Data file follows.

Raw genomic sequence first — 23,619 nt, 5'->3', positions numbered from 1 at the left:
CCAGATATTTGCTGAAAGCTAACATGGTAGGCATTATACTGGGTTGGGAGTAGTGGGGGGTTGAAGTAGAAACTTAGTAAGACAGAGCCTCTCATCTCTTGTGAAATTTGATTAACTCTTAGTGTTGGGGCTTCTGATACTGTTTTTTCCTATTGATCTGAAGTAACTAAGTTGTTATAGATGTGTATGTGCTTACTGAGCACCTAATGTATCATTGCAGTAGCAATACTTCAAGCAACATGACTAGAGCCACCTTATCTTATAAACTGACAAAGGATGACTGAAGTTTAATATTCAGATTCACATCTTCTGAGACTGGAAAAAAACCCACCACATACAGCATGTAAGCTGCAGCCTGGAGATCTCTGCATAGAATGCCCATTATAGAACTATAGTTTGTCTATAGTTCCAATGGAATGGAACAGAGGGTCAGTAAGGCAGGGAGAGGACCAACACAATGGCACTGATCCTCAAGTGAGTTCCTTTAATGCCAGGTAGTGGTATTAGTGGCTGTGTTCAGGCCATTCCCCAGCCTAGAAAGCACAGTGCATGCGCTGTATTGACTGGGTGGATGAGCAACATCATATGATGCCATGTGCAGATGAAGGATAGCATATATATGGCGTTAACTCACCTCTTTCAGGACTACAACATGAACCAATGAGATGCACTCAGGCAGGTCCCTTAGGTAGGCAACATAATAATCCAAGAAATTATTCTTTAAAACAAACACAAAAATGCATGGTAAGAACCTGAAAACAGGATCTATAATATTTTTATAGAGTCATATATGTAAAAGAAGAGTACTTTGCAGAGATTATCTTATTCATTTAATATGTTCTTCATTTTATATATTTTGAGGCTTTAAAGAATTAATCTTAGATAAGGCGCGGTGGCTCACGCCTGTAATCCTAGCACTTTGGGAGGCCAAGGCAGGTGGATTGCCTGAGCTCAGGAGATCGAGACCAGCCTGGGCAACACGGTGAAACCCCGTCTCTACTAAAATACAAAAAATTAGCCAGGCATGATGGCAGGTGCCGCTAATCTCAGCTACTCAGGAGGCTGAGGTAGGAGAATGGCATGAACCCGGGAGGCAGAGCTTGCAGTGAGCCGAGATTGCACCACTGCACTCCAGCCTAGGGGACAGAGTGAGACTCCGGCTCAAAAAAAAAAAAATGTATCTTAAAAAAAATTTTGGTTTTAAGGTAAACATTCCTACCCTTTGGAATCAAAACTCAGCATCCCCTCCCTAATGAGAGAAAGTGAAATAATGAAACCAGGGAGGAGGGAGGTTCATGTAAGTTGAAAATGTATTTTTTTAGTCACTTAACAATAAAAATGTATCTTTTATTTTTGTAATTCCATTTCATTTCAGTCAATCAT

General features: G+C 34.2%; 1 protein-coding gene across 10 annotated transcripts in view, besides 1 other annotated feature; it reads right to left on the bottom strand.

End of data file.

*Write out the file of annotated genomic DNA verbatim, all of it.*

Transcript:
Raw genomic sequence first — 23,619 nt, 5'->3', positions numbered from 1 at the left:
CCAGATATTTGCTGAAAGCTAACATGGTAGGCATTATACTGGGTTGGGAGTAGTGGGGGGTTGAAGTAGAAACTTAGTAAGACAGAGCCTCTCATCTCTTGTGAAATTTGATTAACTCTTAGTGTTGGGGCTTCTGATACTGTTTTTTCCTATTGATCTGAAGTAACTAAGTTGTTATAGATGTGTATGTGCTTACTGAGCACCTAATGTATCATTGCAGTAGCAATACTTCAAGCAACATGACTAGAGCCACCTTATCTTATAAACTGACAAAGGATGACTGAAGTTTAATATTCAGATTCACATCTTCTGAGACTGGAAAAAAACCCACCACATACAGCATGTAAGCTGCAGCCTGGAGATCTCTGCATAGAATGCCCATTATAGAACTATAGTTTGTCTATAGTTCCAATGGAATGGAACAGAGGGTCAGTAAGGCAGGGAGAGGACCAACACAATGGCACTGATCCTCAAGTGAGTTCCTTTAATGCCAGGTAGTGGTATTAGTGGCTGTGTTCAGGCCATTCCCCAGCCTAGAAAGCACAGTGCATGCGCTGTATTGACTGGGTGGATGAGCAACATCATATGATGCCATGTGCAGATGAAGGATAGCATATATATGGCGTTAACTCACCTCTTTCAGGACTACAACATGAACCAATGAGATGCACTCAGGCAGGTCCCTTAGGTAGGCAACATAATAATCCAAGAAATTATTCTTTAAAACAAACACAAAAATGCATGGTAAGAACCTGAAAACAGGATCTATAATATTTTTATAGAGTCATATATGTAAAAGAAGAGTACTTTGCAGAGATTATCTTATTCATTTAATATGTTCTTCATTTTATATATTTTGAGGCTTTAAAGAATTAATCTTAGATAAGGCGCGGTGGCTCACGCCTGTAATCCTAGCACTTTGGGAGGCCAAGGCAGGTGGATTGCCTGAGCTCAGGAGATCGAGACCAGCCTGGGCAACACGGTGAAACCCCGTCTCTACTAAAATACAAAAAATTAGCCAGGCATGATGGCAGGTGCCGCTAATCTCAGCTACTCAGGAGGCTGAGGTAGGAGAATGGCATGAACCCGGGAGGCAGAGCTTGCAGTGAGCCGAGATTGCACCACTGCACTCCAGCCTAGGGGACAGAGTGAGACTCCGGCTCAAAAAAAAAAAAATGTATCTTAAAAAAAATTTTGGTTTTAAGGTAAACATTCCTACCCTTTGGAATCAAAACTCAGCATCCCCTCCCTAATGAGAGAAAGTGAAATAATGAAACCAGGGAGGAGGGAGGTTCATGTAAGTTGAAAATGTATTTTTTTAGTCACTTAACAATAAAAATGTATCTTTTATTTTTGTAATTCCATTTCATTTCAGTCAATCAT

General features: G+C 34.2%; 1 protein-coding gene across 10 annotated transcripts in view, besides 1 other annotated feature; it reads right to left on the bottom strand.